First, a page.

These are extremely short snippets from the Stoics, many of them SO short that the meaning is lost without the much-longer commentary the editors attach. Most of the book consists of this commentary, which is inferior to the original text the snippet was from and insultingly simplistic. I also didn't like the translations, which were apparently meant to "clarify" the text but end up being clunky in some instances and silly in others. For example,...
  • Joseph Molloy
    This book is unlike any other that I have read. Or rather used. Used is an odd word to apply to a book but that is what you do with the The Daily Stoic. You use it.Because it’s a daily reader. Each day of the year has it’s own page and a quote from a Stoic philosopher. There’s a brief explanation or some further thoughts on the idea and that’s it. Put it down until the next day.I’ve found it to be useful. I’ve read the major Stoic wor...
  • Joseph Sanchez
    As a daily contemplative reader, this book does its job. The stoics wrote very quotable passages, each one thought provoking in its own right, and Holiday has done a good job of curating the material into monthly categories, each one focusing on a singular subject. Perhaps it aspires to depths it can't really reach, as in December's subject on Mortality which I was disappointed to see only scrape the surface of that very real motivator/signifier ...
  • Panaes
    ' To bear trials with calm mind, robs misfortune of its strength and burden'' Many timesan old man has no other evidence besides his age to prove he has lived a long time'' Hecato says, 'cease to hope and you will cease to fear'....The primary cause of both ills is that instead of adapting ourselves to present circumstances we send out thoughts too far ahead' ' When you are distressed by an external thing, it's not the thing itself that troubles ...
  • Jakob Borg
    I have read this book three times and will read it again. It is one of those books that you will always find a new little piece of wisdom in that you missed or hadn't fully appreciated previously. The authors do an excellent job at making the stoic lessons of Marcus Aurelius, Seneca, Epictetus, etc. easily digestible.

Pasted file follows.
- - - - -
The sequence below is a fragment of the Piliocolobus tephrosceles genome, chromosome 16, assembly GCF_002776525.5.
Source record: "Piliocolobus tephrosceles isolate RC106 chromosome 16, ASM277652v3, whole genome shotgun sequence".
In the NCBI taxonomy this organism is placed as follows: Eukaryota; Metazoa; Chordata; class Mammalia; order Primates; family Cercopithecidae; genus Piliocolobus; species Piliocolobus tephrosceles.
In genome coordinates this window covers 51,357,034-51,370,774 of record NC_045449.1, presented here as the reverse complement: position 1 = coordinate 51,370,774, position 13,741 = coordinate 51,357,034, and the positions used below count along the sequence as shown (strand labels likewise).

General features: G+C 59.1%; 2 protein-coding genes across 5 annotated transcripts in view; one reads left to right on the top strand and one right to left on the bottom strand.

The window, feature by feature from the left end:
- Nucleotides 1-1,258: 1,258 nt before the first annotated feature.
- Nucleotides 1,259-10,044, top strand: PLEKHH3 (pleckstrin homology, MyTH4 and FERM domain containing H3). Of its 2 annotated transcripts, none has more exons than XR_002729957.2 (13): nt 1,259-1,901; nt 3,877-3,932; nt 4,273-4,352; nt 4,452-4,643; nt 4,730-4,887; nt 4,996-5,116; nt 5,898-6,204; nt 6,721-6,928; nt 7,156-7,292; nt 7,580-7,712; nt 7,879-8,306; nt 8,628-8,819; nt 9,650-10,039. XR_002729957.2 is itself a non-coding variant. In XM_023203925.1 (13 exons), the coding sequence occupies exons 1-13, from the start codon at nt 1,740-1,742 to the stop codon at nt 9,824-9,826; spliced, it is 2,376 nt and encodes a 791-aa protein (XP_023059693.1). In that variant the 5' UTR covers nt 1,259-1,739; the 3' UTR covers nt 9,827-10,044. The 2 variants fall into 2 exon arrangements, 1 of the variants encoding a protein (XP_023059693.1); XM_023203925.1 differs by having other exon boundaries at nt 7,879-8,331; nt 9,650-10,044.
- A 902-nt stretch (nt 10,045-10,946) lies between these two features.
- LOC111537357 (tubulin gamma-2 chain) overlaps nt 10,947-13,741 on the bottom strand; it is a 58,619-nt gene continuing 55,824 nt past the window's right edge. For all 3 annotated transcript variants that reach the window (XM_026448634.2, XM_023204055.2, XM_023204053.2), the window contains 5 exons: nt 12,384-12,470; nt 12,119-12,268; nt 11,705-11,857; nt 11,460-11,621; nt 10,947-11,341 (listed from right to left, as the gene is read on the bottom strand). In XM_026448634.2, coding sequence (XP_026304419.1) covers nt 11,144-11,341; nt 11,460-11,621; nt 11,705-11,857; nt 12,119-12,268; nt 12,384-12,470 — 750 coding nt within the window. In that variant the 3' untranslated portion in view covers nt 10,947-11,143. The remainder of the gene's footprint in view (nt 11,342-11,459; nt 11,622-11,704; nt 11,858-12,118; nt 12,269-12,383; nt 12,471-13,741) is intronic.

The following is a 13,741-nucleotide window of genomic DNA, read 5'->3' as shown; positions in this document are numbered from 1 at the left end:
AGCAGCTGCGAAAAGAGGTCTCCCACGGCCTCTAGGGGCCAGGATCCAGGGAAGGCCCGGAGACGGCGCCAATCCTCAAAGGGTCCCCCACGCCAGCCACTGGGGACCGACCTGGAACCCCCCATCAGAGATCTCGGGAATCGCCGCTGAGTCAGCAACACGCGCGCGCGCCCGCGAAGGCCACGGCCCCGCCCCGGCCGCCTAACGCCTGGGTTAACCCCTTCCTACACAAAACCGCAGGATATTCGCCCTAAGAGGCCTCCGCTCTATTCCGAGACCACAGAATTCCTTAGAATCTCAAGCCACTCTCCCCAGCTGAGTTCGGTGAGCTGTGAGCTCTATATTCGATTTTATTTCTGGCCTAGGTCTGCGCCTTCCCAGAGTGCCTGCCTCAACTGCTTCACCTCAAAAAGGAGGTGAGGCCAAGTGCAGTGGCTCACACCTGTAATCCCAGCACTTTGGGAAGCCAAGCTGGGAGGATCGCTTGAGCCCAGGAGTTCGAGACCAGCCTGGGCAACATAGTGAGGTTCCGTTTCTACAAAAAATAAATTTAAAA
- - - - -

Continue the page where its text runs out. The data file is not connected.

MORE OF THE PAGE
• Trish
    This is a great book to clear your head with.
  • Jill
    In one pithy word: rudimentary.What an affront to the great thinkers of ancient times. Each "daily meditation" is but a tiny drop of water splashing itself into the vast blue sea; nary an impact, nary a difference.Would not recommend.
  • Lisa
    I won this book on Goodreads in exchange for an honest review.Clearly I haven't finished the entire book but I'm enjoying the daily mediations. Every day I read the entry before or after I write in my journal. It really makes you think.
  • Jeff Poulton
    The perfect daily doseExactly what I was looking for: a bite-sized chunk of Stoic wisdom to fall asleep to each night. Every page is full of quoteable content sure to leave you in thoughtful contemplation or determined confidence.
  • Ryan
    I enjoy this book. I say enjoy, because it is a book you can return to daily to refresh and re-center yourself in Stoic philosophy.
  • Chad Gorshing
    I'm loving this book, but this is a daily reading. So instead of keeping it up all year round, I'm going to mark it off.This will probably turn into a daily read for me for years to come.
  • Michael
    Great book that I will continue to read on a daily basis.
  • Akhil Jain
    a repeat for anyone who has read Seneca + preachy instead of smart tricks to do whats suggested
  • Martha
    Good daily meditation or prompt for journal writing.